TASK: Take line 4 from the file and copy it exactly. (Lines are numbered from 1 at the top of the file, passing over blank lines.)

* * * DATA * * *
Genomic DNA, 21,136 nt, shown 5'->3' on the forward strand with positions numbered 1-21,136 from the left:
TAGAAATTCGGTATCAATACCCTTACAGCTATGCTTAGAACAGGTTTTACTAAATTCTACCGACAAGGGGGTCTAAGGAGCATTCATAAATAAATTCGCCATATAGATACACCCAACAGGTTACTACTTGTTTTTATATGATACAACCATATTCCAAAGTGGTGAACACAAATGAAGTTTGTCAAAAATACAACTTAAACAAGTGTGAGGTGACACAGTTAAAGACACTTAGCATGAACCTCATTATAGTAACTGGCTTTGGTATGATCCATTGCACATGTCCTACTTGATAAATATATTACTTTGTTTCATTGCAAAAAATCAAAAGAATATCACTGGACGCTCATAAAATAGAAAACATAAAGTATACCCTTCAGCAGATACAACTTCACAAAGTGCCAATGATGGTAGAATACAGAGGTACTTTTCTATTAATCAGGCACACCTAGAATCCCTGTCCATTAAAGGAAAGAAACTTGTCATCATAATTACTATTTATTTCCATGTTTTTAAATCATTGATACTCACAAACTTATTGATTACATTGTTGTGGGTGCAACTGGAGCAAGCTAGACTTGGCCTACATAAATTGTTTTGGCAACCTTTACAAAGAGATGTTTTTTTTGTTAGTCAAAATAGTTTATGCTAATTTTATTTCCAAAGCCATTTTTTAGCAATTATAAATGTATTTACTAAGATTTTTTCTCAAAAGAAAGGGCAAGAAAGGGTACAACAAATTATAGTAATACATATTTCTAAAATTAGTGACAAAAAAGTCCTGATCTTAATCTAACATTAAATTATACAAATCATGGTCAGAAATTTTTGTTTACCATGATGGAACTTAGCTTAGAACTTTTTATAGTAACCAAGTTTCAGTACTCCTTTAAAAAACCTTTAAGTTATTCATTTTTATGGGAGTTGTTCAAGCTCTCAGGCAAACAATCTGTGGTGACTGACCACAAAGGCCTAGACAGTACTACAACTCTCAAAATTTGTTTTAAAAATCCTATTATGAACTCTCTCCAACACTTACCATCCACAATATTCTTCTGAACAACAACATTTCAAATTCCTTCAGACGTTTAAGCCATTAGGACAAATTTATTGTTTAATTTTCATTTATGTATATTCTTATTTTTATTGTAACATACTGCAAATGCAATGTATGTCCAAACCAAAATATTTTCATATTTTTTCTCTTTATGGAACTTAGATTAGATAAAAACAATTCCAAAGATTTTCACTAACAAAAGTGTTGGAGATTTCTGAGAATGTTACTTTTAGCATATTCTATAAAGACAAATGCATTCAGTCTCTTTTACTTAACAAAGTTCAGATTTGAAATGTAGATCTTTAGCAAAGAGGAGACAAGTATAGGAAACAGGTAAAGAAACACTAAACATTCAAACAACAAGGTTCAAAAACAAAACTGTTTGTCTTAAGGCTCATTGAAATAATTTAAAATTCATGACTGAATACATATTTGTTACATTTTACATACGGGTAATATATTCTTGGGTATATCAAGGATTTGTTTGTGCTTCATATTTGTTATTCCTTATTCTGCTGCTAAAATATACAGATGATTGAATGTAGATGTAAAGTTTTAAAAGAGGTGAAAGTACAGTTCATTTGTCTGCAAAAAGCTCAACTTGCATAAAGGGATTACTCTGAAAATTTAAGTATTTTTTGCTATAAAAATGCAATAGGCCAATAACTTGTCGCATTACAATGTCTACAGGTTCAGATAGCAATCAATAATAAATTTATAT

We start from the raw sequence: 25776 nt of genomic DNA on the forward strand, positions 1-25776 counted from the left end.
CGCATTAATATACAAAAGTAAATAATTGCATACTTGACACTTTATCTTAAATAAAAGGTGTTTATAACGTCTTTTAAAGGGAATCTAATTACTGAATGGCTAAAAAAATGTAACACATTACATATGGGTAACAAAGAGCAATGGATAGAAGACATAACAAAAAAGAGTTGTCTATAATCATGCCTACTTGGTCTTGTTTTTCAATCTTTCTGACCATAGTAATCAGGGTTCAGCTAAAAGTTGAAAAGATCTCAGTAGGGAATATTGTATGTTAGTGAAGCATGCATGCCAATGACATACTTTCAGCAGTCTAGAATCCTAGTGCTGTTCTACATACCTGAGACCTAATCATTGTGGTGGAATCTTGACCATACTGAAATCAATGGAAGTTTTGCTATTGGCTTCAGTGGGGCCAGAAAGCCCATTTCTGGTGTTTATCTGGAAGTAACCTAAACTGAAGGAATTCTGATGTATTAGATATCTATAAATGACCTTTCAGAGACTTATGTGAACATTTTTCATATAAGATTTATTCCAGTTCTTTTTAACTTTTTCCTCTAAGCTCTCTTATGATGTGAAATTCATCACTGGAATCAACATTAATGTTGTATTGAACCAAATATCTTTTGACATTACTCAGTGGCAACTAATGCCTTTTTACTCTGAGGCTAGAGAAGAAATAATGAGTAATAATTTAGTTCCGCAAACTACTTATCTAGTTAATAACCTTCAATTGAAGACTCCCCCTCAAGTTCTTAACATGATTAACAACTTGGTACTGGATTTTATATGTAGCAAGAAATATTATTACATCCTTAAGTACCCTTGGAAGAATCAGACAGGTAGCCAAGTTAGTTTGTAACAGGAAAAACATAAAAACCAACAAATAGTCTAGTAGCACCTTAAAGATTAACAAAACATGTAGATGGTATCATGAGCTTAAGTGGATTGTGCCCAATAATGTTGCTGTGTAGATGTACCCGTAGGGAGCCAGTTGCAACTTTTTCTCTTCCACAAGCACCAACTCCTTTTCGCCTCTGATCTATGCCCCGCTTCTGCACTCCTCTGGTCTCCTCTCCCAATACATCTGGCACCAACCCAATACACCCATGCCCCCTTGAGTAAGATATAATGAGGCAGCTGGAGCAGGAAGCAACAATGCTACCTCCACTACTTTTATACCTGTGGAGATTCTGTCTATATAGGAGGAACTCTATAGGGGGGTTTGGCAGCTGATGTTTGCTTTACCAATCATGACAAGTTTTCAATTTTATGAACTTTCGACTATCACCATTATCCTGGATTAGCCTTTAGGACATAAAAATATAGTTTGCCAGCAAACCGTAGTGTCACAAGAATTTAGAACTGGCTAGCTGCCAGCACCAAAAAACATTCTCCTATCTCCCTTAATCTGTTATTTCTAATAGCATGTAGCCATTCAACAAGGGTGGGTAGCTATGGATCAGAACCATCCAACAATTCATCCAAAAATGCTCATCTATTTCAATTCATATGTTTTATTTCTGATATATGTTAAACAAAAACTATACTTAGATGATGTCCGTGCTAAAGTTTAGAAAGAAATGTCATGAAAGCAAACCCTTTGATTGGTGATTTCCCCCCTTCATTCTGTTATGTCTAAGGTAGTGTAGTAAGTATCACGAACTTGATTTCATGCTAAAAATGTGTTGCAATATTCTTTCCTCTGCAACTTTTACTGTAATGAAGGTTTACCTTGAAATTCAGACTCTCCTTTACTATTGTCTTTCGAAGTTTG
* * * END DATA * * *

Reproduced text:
CGCATTAATATACAAAAGTAAATAATTGCATACTTGACACTTTATCTTAAATAAAAGGTGTTTATAACGTCTTTTAAAGGGAATCTAATTACTGAATGGCTAAAAAAATGTAACACATTACATATGGGTAACAAAGAGCAATGGATAGAAGACATAACAAAAAAGAGTTGTCTATAATCATGCCTACTTGGTCTTGTTTTTCAATCTTTCTGACCATAGTAATCAGGGTTCAGCTAAAAGTTGAAAAGATCTCAGTAGGGAATATTGTATGTTAGTGAAGCATGCATGCCAATGACATACTTTCAGCAGTCTAGAATCCTAGTGCTGTTCTACATACCTGAGACCTAATCATTGTGGTGGAATCTTGACCATACTGAAATCAATGGAAGTTTTGCTATTGGCTTCAGTGGGGCCAGAAAGCCCATTTCTGGTGTTTATCTGGAAGTAACCTAAACTGAAGGAATTCTGATGTATTAGATATCTATAAATGACCTTTCAGAGACTTATGTGAACATTTTTCATATAAGATTTATTCCAGTTCTTTTTAACTTTTTCCTCTAAGCTCTCTTATGATGTGAAATTCATCACTGGAATCAACATTAATGTTGTATTGAACCAAATATCTTTTGACATTACTCAGTGGCAACTAATGCCTTTTTACTCTGAGGCTAGAGAAGAAATAATGAGTAATAATTTAGTTCCGCAAACTACTTATCTAGTTAATAACCTTCAATTGAAGACTCCCCCTCAAGTTCTTAACATGATTAACAACTTGGTACTGGATTTTATATGTAGCAAGAAATATTATTACATCCTTAAGTACCCTTGGAAGAATCAGACAGGTAGCCAAGTTAGTTTGTAACAGGAAAAACATAAAAACCAACAAATAGTCTAGTAGCACCTTAAAGATTAACAAAACATGTAGATGGTATCATGAGCTTAAGTGGATTGTGCCCAATAATGTTGCTGTGTAGATGTACCCGTAGGGAGCCAGTTGCAACTTTTTCTCTTCCACAAGCACCAACTCCTTTTCGCCTCTGATCTATGCCCCGCTTCTGCACTCCTCTGGTCTCCTCTCCCAATACATCTGGCACCAACCCAATACACCCATGCCCCCTTGAGTAAGATATAATGAGGCAGCTGGAGCAGGAAGCAACAATGCTACCTCCACTACTTTTATACCTGTGGAGATTCTGTCTATATAGGAGGAACTCTATAGGGGGGTTTGGCAGCTGATGTTTGCTTTACCAATCATGACAAGTTTTCAATTTTATGAACTTTCGACTATCACCATTATCCTGGATTAGCCTTTAGGACATAAAAATATAGTTTGCCAGCAAACCGTAGTGTCACAAGAATTTAGAACTGGCTAGCTGCCAGCACCAAAAAACATTCTCCTATCTCCCTTAATCTGTTATTTCTAATAGCATGTAGCCATTCAACAAGGGTGGGTAGCTATGGATCAGAACCATCCAACAATTCATCCAAAAATGCTCATCTATTTCAATTCATATGTTTTATTTCTGATATATGTTAAACAAAAACTATACTTAGATGATGTCCGTGCTAAAGTTTAGAAAGAAATGTCATGAAAGCAAACCCTTTGATTGGTGATTTCCCCCCTTCATTCTGTTATGTCTAAGGTAGTGTAGTAAGTATCACGAACTTGATTTCATGCTAAAAATGTGTTGCAATATTCTTTCCTCTGCAACTTTTACTGTAATGAAGGTTTACCTTGAAATTCAGACTCTCCTTTACTATTGTCTTTCGAAGTTTG